A judge tore into Donald Trump’s lawyer, Alina Habba, after she tried to argue he should be considered a protected class for being a Republican.
Protected classes are groups of people who are legally protected from discrimination based on characteristics like race, gender, sexuality, age, and the like.
Habba apparently believes political parties should be one of those groups and claimed New York Attorney General Letitia James – who has been investigating Trump’s potentially fraudulent real estate dealings in the state – is targeting him simply because she doesn’t like him.
“She has such disdain for this person because he was president, because he is Donald Trump and he could probably win again in ’24,” Habba told Judge Arthur F. Engoron. “He has First Amendment rights. He’s allowed to be a Republican.”
“He’s a protected class,” Habba then stated.
The judge followed up, asking what protected class he was part of.
“His political speech,” Habba said. “If he was not sitting as a Republican and was not a former president who might run again, this would not be happening. So she is discriminating against him for that.”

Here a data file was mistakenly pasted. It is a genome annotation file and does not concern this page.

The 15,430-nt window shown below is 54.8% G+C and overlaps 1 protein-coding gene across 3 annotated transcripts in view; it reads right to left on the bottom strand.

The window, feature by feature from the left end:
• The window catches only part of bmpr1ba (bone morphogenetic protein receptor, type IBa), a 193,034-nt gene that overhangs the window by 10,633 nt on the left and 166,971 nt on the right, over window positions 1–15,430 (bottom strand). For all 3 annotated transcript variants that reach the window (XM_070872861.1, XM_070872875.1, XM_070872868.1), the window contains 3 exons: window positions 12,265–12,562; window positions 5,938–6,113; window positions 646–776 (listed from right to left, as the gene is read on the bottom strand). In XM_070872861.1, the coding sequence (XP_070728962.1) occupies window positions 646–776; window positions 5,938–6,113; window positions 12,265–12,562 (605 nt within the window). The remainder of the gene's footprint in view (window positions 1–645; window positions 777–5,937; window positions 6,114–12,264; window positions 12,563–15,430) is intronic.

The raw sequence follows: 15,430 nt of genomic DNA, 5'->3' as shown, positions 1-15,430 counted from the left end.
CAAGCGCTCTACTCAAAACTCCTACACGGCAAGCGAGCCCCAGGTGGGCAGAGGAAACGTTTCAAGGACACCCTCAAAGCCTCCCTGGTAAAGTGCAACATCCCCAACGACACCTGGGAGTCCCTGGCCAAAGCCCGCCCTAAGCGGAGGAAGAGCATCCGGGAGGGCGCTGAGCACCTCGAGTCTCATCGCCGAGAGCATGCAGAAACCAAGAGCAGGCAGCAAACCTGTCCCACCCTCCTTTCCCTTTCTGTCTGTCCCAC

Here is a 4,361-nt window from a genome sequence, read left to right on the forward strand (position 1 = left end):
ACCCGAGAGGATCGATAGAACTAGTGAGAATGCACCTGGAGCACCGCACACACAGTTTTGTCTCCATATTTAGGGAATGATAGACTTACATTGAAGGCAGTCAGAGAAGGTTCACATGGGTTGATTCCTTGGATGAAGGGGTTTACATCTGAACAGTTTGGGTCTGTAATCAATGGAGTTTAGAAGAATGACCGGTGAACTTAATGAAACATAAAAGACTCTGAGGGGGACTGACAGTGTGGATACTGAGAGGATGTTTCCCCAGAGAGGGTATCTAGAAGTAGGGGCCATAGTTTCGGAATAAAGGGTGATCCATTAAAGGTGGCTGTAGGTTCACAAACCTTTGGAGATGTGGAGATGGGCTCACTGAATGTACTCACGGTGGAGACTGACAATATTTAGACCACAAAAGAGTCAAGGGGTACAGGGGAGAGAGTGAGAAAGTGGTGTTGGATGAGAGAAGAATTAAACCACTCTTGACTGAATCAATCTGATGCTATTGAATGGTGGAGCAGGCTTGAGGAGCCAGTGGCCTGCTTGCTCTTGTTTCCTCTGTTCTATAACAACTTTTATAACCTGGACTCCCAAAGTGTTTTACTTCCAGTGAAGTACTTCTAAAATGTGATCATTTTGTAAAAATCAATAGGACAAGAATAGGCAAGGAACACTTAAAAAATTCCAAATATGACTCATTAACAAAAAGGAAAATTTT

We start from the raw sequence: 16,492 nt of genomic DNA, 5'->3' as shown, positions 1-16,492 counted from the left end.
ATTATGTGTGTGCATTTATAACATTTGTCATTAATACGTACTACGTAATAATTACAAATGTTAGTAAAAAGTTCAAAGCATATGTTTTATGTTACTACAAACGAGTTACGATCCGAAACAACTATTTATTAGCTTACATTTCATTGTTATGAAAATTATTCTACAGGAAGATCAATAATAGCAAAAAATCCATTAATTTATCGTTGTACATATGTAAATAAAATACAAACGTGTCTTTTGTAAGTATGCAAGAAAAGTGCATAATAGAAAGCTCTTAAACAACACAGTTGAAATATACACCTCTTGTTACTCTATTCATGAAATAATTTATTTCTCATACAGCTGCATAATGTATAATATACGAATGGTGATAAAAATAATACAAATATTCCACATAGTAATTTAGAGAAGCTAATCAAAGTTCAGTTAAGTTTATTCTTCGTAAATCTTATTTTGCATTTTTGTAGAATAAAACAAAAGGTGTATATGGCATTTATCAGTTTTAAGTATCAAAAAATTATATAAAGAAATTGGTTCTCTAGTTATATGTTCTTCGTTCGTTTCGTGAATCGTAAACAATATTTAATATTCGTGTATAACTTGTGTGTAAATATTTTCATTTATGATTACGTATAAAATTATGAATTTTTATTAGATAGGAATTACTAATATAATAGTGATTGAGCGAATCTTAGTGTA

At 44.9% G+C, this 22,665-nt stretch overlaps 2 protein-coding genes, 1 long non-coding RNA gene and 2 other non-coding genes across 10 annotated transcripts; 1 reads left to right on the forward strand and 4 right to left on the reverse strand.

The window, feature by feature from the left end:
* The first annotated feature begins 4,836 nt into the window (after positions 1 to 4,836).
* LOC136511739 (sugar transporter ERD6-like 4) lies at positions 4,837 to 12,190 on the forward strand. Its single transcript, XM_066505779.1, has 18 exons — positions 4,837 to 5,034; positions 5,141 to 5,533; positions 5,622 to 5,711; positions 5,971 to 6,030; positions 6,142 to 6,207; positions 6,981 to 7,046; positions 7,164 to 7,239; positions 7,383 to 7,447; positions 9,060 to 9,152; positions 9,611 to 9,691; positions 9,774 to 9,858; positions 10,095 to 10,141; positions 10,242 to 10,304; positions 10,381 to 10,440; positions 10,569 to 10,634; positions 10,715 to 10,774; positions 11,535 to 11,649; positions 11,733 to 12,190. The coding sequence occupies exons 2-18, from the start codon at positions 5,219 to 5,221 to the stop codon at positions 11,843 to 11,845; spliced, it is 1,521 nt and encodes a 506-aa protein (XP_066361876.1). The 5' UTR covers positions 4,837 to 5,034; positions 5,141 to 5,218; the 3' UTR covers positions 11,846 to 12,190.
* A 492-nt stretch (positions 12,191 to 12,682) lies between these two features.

Engoron wasn’t having it.
“The traditional protected classes are race, religion, etc.,” he said. “Donald Trump doesn’t fit that model. He’s not being discriminated against based on race, is he? Or religion, is he? He’s not a protected class.”
“If Ms. James has a thing against him, OK, that’s not in my understanding unlawful discrimination. He’s just a bad guy she should go after as the chief law enforcement officer of the state.”
Trump, himself, has voiced opposition to actual marginalized people being considered protected classes, namely, LGBTQ people.
In 2019, a spokesperson for the White House confirmed Trump’s opposition to the Equality Act.
The Equality Act would add sexual orientation and gender identity to the Civil Rights Act of 1964 and other civil rights legislation as protected categories, effectively banning job, housing, credit, and other forms of discrimination against LGBTQ people at the federal level.
“The Trump administration absolutely opposes discrimination of any kind and supports the equal treatment of all,” the spokesperson claimed, “however, this bill in its current form is filled with poison pills that threaten to undermine parental and conscience rights.”
The White House spokesperson did not say what threats there were to “parental and conscience rights” in the bill, but “conscience rights” may refer to how Republicans believe that many forms of discrimination are justified if the person discriminating says their religion made them do it.
While in office, Trump also passed guidelines allowing health care professionals to refuse to provide medical care if they have personal or religious objections to it, which he framed as “conscience rights.”